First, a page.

Dharmesh: Yep.

Jason: I guess the premise was, that we wound have digital records. Now we actually have it. If Google Health existed today and it pulled in your FitBit and your Nike plus and all of those things it actually could be quite valuable.

Dharmesh: Could be. Yeah.

Jason: Interesting premise. Then that is a really interesting test. Is there a market there? So you were at MIT getting what graduate degree?

Dharmesh: It was an MS degree. It was out of the business schools. It was little strange.

Jason: They have a business school with Harvard’s business school? Is it like a sharing thing?

Dharmesh: No. It’s its own… It’s a top 5 business school here, part of MIT. Unaffiliated with Harvard which we call the other business school.

Jason: Ah.

Dharmesh: No. That’s OK. So it’s an MS in the Management of Technology.

Jason: Ahh. Got it.

Dharmesh: Which is this weird kind of engineering mixed with like an MBA kind of thing.

Jason: IT or MBA?

Dharmesh: An MBA. Essentially an MBA with some technical geeky stuff thrown in.

Jason: That’s a great combination. But when you started the company social media didn’t exist as a tool to a large extent. You had MySpace but it wasn’t looked at as a business tool.

Dharmesh: Nope.

Jason: Boy did that change. Was that the accelerant that made this business grow so fast?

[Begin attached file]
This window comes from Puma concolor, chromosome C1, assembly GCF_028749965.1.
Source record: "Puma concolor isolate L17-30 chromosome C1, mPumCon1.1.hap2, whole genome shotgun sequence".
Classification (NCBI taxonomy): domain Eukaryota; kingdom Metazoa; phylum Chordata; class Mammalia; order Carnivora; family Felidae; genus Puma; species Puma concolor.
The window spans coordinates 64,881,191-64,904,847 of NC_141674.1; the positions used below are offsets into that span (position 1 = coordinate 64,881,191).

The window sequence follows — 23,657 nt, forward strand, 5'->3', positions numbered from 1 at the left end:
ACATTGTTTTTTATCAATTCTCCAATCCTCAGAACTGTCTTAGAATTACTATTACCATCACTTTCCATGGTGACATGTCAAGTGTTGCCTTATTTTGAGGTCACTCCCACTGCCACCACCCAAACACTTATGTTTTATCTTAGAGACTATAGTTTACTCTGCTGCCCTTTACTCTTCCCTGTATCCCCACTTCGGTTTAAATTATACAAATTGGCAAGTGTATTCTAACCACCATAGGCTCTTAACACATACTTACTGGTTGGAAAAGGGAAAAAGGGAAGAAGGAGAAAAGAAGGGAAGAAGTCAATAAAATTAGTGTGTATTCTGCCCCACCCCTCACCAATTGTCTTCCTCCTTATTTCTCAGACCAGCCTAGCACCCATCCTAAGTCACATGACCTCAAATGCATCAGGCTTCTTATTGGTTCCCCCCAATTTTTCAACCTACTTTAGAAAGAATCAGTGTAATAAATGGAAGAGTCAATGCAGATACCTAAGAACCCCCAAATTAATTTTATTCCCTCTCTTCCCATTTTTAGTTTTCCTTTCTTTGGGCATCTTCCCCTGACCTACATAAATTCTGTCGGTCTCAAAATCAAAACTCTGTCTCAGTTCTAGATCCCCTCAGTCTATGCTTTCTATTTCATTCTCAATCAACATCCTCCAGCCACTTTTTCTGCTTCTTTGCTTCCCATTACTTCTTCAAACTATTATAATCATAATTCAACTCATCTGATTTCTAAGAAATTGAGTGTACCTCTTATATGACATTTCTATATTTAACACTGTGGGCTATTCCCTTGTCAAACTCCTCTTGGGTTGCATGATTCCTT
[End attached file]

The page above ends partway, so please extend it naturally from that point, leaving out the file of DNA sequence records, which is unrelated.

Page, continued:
Dharmesh: Part of it. I think it helped. The thing that really helped was blogging helped. What it did… Essentially what blogging demonstrated was that if you had something useful to say, if you created content, if you were actually able to pull people in and get access to prospects and leads and eventually customers just by saying something useful. It was a much more efficient way to kind of do that. Blogging as a tool as the technology evolved people didn’t think of this as this radical kind of thing. Like millions of businesses were starting to do it. So that helped. Then social media essentially took it to a new level because in a way it was an easier way to do content publishing and get messages out there. So social media has helped immensely.